The question of all questions: What makes good composition? How does one crop, punch color, add or delete elements in order to create a piece of art that will resonate? There are rules to composition, which I rarely think about at first. If a ref photo grabs my attention, there is probably something there worth trying. Later, as I start the project, I will think about rules, where to crop and so forth, but I have to be careful to not sterilize the inspiration right out. That initial reaction, the one that made me stop and look, what was that and how will it translate? Over the years, I've paid attention to how my art is received and learned from that. What draws the most attention? Rarely do I hear "I love this because it is so well executed." More often it's "I love that red," or "wow, it looks like a photo (which drives me crazy by the way. Why would anyone spend 6o hours of her life to simply copy a perfectly good photo?)
To break it down: color,value and a relatable story, are the three main elements to a successful image. Detail is used to support the theme not drive it. For instance, if you have ever watched the reality t.v. show THE VOICE, how often is the vocal run used to show off vocal ability? But if it is delivered without conviction and you can't hear the lyrics, it's just noise. In two dimensional art, if one does not manage to draw the viewer in with substance, what use are the details? On the other hand, taking the time and effort to render those details well, honors the idea. Don't skimp.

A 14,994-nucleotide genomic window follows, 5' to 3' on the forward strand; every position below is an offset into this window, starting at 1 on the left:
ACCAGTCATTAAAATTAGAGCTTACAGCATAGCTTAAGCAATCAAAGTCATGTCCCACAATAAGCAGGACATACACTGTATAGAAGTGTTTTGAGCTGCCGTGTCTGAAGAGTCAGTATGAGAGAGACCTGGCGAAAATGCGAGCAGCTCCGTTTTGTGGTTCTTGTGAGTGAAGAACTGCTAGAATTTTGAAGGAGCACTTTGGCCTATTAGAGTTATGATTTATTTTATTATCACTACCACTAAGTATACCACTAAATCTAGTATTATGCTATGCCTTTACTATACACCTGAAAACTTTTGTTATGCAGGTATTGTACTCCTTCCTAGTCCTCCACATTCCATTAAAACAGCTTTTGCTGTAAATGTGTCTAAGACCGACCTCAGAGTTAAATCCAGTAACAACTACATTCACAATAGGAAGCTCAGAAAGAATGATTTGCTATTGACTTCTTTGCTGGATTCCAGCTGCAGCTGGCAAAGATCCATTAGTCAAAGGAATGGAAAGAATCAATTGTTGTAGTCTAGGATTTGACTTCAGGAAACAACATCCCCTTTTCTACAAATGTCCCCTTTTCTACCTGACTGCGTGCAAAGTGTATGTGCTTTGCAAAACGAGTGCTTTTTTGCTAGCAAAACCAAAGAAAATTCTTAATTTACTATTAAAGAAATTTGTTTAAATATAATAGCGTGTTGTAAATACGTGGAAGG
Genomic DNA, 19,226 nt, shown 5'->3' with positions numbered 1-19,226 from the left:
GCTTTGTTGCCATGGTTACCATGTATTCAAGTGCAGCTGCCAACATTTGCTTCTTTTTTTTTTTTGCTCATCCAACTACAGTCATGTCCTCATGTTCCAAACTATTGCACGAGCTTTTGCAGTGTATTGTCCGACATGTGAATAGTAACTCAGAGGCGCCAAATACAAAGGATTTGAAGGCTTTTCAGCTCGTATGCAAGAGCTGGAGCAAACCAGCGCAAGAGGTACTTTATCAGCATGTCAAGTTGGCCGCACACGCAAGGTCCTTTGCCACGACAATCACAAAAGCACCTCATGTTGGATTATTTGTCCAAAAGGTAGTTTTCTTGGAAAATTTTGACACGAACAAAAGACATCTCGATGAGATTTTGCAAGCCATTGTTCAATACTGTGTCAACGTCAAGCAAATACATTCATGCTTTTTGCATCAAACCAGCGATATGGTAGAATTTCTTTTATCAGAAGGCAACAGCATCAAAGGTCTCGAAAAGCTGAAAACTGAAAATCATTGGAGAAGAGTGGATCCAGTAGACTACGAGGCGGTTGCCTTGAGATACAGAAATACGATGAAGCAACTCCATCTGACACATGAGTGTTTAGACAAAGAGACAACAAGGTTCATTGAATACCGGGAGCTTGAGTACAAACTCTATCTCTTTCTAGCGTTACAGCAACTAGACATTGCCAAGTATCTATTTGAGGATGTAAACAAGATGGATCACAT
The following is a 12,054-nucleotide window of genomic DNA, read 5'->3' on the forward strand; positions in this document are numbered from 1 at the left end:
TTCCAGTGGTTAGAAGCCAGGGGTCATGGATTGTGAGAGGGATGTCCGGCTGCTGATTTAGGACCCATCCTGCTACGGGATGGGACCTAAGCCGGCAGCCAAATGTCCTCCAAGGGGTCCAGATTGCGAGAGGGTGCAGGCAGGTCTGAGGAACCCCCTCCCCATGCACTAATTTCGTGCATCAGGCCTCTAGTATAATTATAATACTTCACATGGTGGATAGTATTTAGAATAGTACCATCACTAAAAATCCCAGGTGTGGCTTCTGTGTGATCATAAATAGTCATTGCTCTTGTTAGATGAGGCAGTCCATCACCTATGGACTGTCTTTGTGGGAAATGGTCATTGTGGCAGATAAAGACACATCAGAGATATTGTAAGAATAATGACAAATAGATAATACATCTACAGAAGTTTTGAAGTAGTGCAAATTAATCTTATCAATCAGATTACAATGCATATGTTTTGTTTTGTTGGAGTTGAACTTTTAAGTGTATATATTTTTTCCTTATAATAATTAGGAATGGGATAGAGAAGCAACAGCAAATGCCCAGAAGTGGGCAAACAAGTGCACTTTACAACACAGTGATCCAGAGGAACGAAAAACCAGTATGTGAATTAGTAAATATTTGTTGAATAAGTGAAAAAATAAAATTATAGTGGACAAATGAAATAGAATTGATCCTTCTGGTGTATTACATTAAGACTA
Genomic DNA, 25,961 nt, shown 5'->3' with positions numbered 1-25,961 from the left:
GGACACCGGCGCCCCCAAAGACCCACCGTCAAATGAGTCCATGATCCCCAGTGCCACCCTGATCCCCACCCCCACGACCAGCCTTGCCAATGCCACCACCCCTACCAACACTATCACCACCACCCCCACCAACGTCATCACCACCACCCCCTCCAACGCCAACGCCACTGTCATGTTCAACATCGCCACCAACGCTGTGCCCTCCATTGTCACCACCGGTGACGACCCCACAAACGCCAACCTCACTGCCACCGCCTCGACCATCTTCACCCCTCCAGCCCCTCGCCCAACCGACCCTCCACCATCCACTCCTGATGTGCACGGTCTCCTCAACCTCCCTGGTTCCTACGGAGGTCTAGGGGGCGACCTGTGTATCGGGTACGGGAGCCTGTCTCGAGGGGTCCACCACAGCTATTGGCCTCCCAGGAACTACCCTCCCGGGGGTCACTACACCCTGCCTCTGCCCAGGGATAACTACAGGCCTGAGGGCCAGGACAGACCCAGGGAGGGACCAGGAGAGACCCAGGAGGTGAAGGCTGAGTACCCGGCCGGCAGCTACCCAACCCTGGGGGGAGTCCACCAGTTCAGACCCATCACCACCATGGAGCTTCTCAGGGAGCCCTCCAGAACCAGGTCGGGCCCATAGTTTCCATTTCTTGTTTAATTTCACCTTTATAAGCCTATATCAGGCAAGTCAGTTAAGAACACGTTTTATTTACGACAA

This is a very long blog entry. I imagine you are wondering what it has to do with this landscape photo. Simply put, the photo reaches into my soul. It is beautiful. The colors are rich, the shapes interesting and there is nice contrast. The message is simple. It calms me. I want to live in this image, where the only human touch is the evenly mowed field.